Recovery of fraudulently obtained cryptoassets has been a key driver of crypto litigation in the English courts, and this is set to continue in 2024. English Courts have been ready to deploy remedies such as freezing orders and interim proprietary injunctions and the recent detailed analysis by HHJ Pelling, writing extra-judicially, illustrates that English courts recognise the importance – and the complexities – of this litigation. However, exactly how these remedies should be deployed against exchanges is still a developing area, as shown by the recent decision in Piroozzadeh v Persons Unknown  EWHC 1024. Binance successfully argued that an injunction against it should be discharged and the judgment threw doubt on the basis for any proprietary or restitutionary liability against exchanges. The scope of remedies available to victims of cryptoasset fraud may become clearer if any statutory action is taken following the Law Commission’s final Report on Digital Assets (published on 28 June 2023). The Law Commission proposes explicit statutory recognition of digital assets as a ‘third form’ of property and the creation of an advisory technical group, which will facilitate the creation of a principled set of remedies involving digital assets.
Scope of liability against sponsors and developers of FinTech solutions, especially in DeFi, is sure to be in the spotlight in 2024 due to the ongoing Tulip Trading litigation. In this case, which has already been to the Court of Appeal to determine jurisdiction (Tulip Trading v van der Laan  EWCA Civ 83), the claimant alleges that the decentralised governance of Bitcoin is “a myth” and seeks to impose liability on Bitcoin developers for, among other things, reversing fraudulent Bitcoin transactions. This argument, if it succeeds, could easily be extended to impose non-contractual liability on DeFi pool managers, software developers, sponsors and issuers. Those involved in the FinTech ecosystem are increasingly aware of the risk their online statements might be used against them in non-contractual claims.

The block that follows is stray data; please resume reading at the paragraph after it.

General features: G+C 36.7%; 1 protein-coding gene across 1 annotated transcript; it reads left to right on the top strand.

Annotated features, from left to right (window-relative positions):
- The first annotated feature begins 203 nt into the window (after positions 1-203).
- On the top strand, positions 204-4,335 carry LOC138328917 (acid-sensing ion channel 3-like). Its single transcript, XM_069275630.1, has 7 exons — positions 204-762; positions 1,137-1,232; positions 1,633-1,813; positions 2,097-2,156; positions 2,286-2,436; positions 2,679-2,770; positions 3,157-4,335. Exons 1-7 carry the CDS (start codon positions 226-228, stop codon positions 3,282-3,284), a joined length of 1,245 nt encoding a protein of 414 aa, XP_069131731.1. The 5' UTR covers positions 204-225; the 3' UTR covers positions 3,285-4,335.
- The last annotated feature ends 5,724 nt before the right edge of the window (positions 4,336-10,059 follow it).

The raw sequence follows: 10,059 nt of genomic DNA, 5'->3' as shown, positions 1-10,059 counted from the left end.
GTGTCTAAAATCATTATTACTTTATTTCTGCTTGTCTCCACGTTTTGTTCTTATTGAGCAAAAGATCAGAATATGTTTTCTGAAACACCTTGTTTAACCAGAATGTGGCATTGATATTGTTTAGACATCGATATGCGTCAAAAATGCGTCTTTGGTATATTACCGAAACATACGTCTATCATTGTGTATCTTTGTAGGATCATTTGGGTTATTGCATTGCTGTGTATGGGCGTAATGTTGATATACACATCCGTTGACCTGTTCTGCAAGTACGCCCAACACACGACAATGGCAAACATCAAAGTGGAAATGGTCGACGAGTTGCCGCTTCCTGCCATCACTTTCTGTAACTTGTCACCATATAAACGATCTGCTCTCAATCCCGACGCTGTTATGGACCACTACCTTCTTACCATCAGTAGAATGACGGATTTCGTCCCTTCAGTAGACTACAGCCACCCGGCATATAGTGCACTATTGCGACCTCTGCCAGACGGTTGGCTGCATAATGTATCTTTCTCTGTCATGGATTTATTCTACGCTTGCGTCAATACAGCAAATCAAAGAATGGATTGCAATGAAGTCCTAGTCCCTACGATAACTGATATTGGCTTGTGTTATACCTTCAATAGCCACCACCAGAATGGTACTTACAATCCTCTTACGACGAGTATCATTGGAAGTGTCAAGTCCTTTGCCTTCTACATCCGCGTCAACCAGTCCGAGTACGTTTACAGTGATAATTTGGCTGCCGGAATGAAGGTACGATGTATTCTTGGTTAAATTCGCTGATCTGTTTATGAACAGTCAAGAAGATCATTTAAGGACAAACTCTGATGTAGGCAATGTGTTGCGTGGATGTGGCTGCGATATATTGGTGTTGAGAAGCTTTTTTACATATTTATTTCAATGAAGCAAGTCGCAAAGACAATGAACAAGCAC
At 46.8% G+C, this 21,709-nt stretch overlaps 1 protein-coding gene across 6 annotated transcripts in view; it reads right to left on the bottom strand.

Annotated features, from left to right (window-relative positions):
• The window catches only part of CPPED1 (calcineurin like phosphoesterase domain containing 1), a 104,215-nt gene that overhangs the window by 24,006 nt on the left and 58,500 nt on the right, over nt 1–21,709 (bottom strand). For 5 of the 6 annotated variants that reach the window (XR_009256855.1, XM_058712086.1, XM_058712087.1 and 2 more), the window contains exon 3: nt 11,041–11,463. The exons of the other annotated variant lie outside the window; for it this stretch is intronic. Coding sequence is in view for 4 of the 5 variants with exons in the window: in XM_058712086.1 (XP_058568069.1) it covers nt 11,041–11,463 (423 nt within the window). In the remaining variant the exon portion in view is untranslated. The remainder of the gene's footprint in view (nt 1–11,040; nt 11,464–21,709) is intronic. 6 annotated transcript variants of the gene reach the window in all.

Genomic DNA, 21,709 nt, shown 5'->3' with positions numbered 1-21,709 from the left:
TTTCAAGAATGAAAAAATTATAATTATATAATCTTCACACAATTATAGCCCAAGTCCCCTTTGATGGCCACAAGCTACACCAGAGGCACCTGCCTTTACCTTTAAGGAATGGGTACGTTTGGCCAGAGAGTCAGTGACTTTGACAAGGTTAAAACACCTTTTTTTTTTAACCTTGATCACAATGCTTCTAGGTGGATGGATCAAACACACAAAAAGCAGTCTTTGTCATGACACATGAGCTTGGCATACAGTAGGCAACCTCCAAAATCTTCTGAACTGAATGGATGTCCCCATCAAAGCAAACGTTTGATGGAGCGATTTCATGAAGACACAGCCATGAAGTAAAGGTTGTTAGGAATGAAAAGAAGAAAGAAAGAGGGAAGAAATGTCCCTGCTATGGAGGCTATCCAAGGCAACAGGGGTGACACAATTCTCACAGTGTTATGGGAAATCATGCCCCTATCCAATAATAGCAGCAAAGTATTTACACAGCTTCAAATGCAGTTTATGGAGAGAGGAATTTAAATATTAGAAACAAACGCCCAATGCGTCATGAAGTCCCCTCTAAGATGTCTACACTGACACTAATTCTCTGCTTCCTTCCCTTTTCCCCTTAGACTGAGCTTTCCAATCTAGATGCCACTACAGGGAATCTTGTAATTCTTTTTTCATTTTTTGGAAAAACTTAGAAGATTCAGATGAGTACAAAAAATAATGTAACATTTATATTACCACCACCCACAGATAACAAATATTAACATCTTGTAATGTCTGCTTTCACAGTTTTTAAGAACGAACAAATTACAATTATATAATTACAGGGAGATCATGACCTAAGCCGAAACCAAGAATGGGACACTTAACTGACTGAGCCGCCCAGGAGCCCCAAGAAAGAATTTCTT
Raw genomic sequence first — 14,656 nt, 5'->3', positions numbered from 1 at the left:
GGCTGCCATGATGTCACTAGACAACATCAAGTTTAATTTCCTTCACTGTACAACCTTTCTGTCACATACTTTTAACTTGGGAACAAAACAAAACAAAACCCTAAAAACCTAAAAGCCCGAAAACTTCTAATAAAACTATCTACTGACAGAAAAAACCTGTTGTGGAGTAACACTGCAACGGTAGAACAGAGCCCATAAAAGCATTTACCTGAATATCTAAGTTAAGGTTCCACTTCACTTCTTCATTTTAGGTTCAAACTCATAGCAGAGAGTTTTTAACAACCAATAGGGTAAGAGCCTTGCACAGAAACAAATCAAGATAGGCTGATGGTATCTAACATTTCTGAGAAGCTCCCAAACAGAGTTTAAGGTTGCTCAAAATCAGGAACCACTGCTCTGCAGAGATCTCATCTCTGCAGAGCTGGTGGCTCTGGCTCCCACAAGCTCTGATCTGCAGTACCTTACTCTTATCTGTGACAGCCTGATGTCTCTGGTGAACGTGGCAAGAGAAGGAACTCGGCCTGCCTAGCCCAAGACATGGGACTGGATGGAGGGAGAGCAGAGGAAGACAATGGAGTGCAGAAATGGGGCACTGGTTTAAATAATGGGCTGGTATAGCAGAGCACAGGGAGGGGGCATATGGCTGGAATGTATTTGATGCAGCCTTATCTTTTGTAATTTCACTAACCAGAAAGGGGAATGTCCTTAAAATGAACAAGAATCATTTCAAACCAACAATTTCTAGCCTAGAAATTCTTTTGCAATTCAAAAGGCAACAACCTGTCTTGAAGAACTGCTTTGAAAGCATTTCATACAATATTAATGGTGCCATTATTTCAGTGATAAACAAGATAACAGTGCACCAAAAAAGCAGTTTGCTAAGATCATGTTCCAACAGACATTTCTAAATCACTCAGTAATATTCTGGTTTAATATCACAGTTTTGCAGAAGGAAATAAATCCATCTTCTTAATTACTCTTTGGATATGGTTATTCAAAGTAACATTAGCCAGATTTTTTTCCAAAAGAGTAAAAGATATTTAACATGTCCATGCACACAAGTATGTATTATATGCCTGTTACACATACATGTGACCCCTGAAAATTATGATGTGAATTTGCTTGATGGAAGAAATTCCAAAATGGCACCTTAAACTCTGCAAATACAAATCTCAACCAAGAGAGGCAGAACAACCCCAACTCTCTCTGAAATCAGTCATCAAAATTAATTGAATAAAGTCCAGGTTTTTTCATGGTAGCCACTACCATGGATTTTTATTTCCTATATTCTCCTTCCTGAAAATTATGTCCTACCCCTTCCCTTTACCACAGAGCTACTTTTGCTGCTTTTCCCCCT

In the US courts, the long-running battles over whether crypto tokens qualify as “securities” subject to the various restrictions of the US securities laws continue apace. At stake are issues such as whether token sellers have engaged in the sales of unregistered securities, whether DeFi platforms amount to unregistered securities exchanges or broker-dealers, and whether fraud claims against token sellers and promoters can be brought under the federal securities laws and prosecuted by the SEC. High profile SEC litigations involving major industry names such as Ripple, Terraform, Coinbase, Binance and others continue to move forward, after the SEC in 2023 obtained a mixed ruling in SEC v. Ripple Labs, Inc., 2023 WL 4507900 (S.D.N.Y. July 13, 2023), that was followed by more definitive victories in SEC v. Terraform Labs Pte. Ltd., 2023 WL 4858299 (S.D.N.Y. July 31, 2023), and 2023 WL 8944860 (S.D.N.Y. Dec. 28, 2023), that conflict in part with the narrower Ripple ruling.
The FinTech space also continues to face increased scrutiny under various statutory frameworks for fighting corruption and money laundering. Appellate review is likely in two cases that upheld the imposition of US economic sanctions against the “Tornado Cash” mixing service, van Loon v. Department of Treasury, 2023 WL 5313091 (W.D. Tex. Aug. 17, 2023), and Coin Center v. Yellen, 2023 WL 7121095 (N.D. Fla. Oct. 30, 2023), against challenges which argued that doing so was an improper attempt to sanction software code rather than persons or property. Binance was indicted in the US in November 2023 for allegedly operating an unlicensed money transmitting business, after having agreed to a $4.3 billion settlement with FinCen and the Office of Foreign Assets Control for violations of the U.S. anti-money laundering and sanctions laws, the largest penalty in U.S. Treasury and FinCEN history.
Overall, banks and other entities should be alert for further widening of the perimeter of liability for FinTech activities.